Elections

A Bad Night for Democrats

Candidates at the Democratic primary debate in Charleston, S.C., February 25, 2020. (Jonathan Ernst/Reuters)
The debate diminished everyone who participated in it.

The CBS-moderated debate on Tuesday was bad.

The topic choices were bad: We heard yet another litigation of barely different visions of never-gonna-pass health-care policy an hour before we heard a question about coronavirus and pandemics. The moderation was bad: Bernie was attacked by five candidates consecutively and got about 45 seconds to respond. Meanwhile, Warren was allowed long soliloquies just because Michael Bloomberg passingly referred to her. The crosstalk was bad. Oh, and as a viewer, it seemed to be bad for all the candidates involved.

Let’s start with the two poll leaders heading into South Carolina. This was Joe Biden’s best debate performance so far, and it was pretty bad.

Biden clarified once again his one insistent message: “I’ve already done this. This is part of a larger campaign of returning to normalcy and nostalgia.” Biden’s answer to questions about constitutional reform to create more legislation in Congress was that he knows how to pass bipartisan legislation; he’s already done it. His answer on foreign-policy challenges that are unique to the moment was that he’s the only one on stage to deal with world leaders before; he’s already done it. In this debate, he never put this message about his qualification into a larger story about the political moment we’re living in, or the aspirations of Democrats for the future. And so his constant harping that he’s “already done it” felt like a weak man’s plea for recognition and respect from the ingrates. Here’s something Joe Biden hasn’t done so far in three separate presidential campaigns: won a single caucus or state primary.

Biden’s problem in this debate has clarified why he is consistently losing to Bernie Sanders, and why the black vote is slowly abandoning Biden for Bernie: Bernie talks in an aspirational way about the kind of country he wants the United States to become in the future. He responded to a barrage of attacks by returning to his message of Medicare for All. He dismissed concerns about his voting record as trivialities compared to his larger vision of a country that works for working people instead of working just for billionaires. But this more inspirational Bernie only peaked for a few moments at the beginning and very end of the debate. His very last answer, in which he said that the most common misconception about him is that he’s a radical — as he only demands what is just and normal for modern democracies — was one of his best of the campaign.

But overall, it was a bad night for Sanders. It may not change the dynamic of the race, where he is on track to become the favorite of a majority of his party, but his colleagues finally went after him. They called him unelectable, extreme, a tool of Vladimir Putin who is trying to sow chaos in America. Sanders got defensive about his past comments on socialist nations around the world. Instead of issuing clear and unambiguous present-tense denunciations of dictatorships, he merely asserted that he always opposed authoritarianism, but then he seemed anxious to defend the good things that happened underneath those dictatorships. He made no logical argument about why Cuba needed a tyranny to raise literacy rates, because there is no logical argument for it. The palpable anxiety to defend the honor of Cuba or China was absurd and ugly. And it will hurt Democrats down the ballot in Florida. Sanders had a strange answer that seemed halfway between ill-conceived radical pandering and a condescending view when he said he was “going to provide help to the African American, Latino, Native American community to start businesses to sell legal marijuana rather than let a few corporations control the legalized marijuana market.” What? And by the way, how many vice businesses should Native Americans be shunted into?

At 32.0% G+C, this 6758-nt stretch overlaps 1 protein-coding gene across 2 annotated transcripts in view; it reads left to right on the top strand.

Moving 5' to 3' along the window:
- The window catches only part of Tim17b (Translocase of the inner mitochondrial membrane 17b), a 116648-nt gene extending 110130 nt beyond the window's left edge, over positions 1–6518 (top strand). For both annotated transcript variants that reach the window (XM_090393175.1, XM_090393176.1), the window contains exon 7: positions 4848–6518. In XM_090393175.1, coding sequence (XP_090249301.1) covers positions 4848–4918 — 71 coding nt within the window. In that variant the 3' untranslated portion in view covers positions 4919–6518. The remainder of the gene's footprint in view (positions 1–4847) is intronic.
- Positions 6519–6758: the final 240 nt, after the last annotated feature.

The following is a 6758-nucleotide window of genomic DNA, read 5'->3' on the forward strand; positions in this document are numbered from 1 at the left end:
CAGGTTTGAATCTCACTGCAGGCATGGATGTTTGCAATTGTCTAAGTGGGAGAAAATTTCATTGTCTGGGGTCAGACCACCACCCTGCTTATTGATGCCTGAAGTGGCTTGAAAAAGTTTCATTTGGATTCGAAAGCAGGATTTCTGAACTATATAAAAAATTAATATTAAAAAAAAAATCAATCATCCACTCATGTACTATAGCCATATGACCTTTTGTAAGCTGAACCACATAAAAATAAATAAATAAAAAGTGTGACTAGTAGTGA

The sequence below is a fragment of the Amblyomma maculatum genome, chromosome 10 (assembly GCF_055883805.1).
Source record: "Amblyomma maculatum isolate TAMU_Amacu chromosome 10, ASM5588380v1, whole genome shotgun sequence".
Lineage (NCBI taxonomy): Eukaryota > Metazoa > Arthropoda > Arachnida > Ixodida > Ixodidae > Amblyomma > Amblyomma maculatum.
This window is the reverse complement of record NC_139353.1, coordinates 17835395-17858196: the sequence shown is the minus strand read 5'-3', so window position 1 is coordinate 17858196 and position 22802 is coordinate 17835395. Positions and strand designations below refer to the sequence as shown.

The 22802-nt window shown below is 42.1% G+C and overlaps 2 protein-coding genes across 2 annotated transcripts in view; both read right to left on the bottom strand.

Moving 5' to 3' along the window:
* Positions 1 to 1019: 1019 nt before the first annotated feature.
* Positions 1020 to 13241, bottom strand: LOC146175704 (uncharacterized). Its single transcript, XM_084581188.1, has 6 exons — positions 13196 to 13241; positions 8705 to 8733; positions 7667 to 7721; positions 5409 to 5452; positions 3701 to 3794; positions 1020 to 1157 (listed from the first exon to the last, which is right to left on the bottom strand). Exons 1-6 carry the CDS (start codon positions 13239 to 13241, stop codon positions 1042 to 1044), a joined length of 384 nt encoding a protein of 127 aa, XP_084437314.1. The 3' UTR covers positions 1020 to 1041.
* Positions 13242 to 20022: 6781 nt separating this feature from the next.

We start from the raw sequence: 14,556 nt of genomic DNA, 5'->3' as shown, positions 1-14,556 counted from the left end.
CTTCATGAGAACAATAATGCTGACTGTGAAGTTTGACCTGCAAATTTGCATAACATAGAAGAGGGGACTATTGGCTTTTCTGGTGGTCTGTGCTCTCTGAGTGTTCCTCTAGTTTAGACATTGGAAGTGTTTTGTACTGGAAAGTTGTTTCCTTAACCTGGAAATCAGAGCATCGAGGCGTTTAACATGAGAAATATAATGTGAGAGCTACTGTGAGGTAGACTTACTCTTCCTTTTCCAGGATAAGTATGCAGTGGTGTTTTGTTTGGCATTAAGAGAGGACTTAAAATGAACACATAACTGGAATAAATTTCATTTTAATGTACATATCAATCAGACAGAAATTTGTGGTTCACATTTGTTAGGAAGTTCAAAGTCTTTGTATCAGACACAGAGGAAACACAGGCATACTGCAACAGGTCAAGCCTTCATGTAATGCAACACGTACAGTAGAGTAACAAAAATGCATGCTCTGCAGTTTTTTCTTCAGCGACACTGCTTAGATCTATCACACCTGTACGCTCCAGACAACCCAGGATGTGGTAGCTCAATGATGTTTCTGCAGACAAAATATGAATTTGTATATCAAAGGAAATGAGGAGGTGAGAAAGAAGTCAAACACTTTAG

Elizabeth Warren dominated the first hour by interrupting so much that clearly CBS started to demand their hosts enforce the rules. But the problem for Elizabeth Warren is that the more people actually hear what she has to say, the fewer support her bid for president. She did nothing to stop her sinking candidacy.

Mike Bloomberg had a better night than his first debate, but not one that will win him many friends. I appreciated his caution on legal marijuana, but his argument is that the party is about to go over the cliff with Sanders and only he and his billions can save it. You don’t have to love or even like him, but he seemed to say, “You just have to use your head.” This is not the man from Hope. He’s the man from Desperation. And he may yet thrive.

Pete Buttigieg had his prepared attack lines and zingers but wasted them in the interminable crosstalk. Amy Klobuchar was also present. And billionaire Tom Steyer once again proved that even though he is a billionaire and possesses amazing common sense, he is also deeply moved by all the segments about social issues he hears on NPR.

The debate diminished everyone who participated in it. And it made Sanders a weaker general-election candidate without giving momentum to anyone else.

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